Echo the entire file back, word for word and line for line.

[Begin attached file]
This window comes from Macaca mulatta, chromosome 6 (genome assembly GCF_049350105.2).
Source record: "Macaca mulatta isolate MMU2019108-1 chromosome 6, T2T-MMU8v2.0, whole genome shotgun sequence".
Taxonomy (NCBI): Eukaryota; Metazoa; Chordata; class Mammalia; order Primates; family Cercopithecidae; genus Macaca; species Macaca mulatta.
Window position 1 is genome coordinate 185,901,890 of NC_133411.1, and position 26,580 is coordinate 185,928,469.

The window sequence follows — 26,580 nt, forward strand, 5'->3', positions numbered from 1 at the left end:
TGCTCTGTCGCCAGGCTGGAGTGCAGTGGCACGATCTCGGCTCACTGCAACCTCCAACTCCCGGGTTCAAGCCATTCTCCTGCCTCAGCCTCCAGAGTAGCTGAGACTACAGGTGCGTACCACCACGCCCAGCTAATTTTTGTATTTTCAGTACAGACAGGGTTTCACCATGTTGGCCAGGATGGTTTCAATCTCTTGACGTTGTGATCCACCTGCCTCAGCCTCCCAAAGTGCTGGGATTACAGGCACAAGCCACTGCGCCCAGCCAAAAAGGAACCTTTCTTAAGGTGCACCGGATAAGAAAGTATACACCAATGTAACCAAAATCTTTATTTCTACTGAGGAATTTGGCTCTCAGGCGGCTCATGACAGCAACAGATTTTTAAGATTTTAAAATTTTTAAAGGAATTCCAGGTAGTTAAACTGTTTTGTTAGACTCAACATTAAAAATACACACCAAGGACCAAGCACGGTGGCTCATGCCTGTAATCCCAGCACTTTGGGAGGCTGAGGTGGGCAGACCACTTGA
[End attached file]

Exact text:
This window comes from Macaca mulatta, chromosome 6 (genome assembly GCF_049350105.2).
Source record: "Macaca mulatta isolate MMU2019108-1 chromosome 6, T2T-MMU8v2.0, whole genome shotgun sequence".
Taxonomy (NCBI): Eukaryota; Metazoa; Chordata; class Mammalia; order Primates; family Cercopithecidae; genus Macaca; species Macaca mulatta.
Window position 1 is genome coordinate 185,901,890 of NC_133411.1, and position 26,580 is coordinate 185,928,469.

The window sequence follows — 26,580 nt, forward strand, 5'->3', positions numbered from 1 at the left end:
TGCTCTGTCGCCAGGCTGGAGTGCAGTGGCACGATCTCGGCTCACTGCAACCTCCAACTCCCGGGTTCAAGCCATTCTCCTGCCTCAGCCTCCAGAGTAGCTGAGACTACAGGTGCGTACCACCACGCCCAGCTAATTTTTGTATTTTCAGTACAGACAGGGTTTCACCATGTTGGCCAGGATGGTTTCAATCTCTTGACGTTGTGATCCACCTGCCTCAGCCTCCCAAAGTGCTGGGATTACAGGCACAAGCCACTGCGCCCAGCCAAAAAGGAACCTTTCTTAAGGTGCACCGGATAAGAAAGTATACACCAATGTAACCAAAATCTTTATTTCTACTGAGGAATTTGGCTCTCAGGCGGCTCATGACAGCAACAGATTTTTAAGATTTTAAAATTTTTAAAGGAATTCCAGGTAGTTAAACTGTTTTGTTAGACTCAACATTAAAAATACACACCAAGGACCAAGCACGGTGGCTCATGCCTGTAATCCCAGCACTTTGGGAGGCTGAGGTGGGCAGACCACTTGA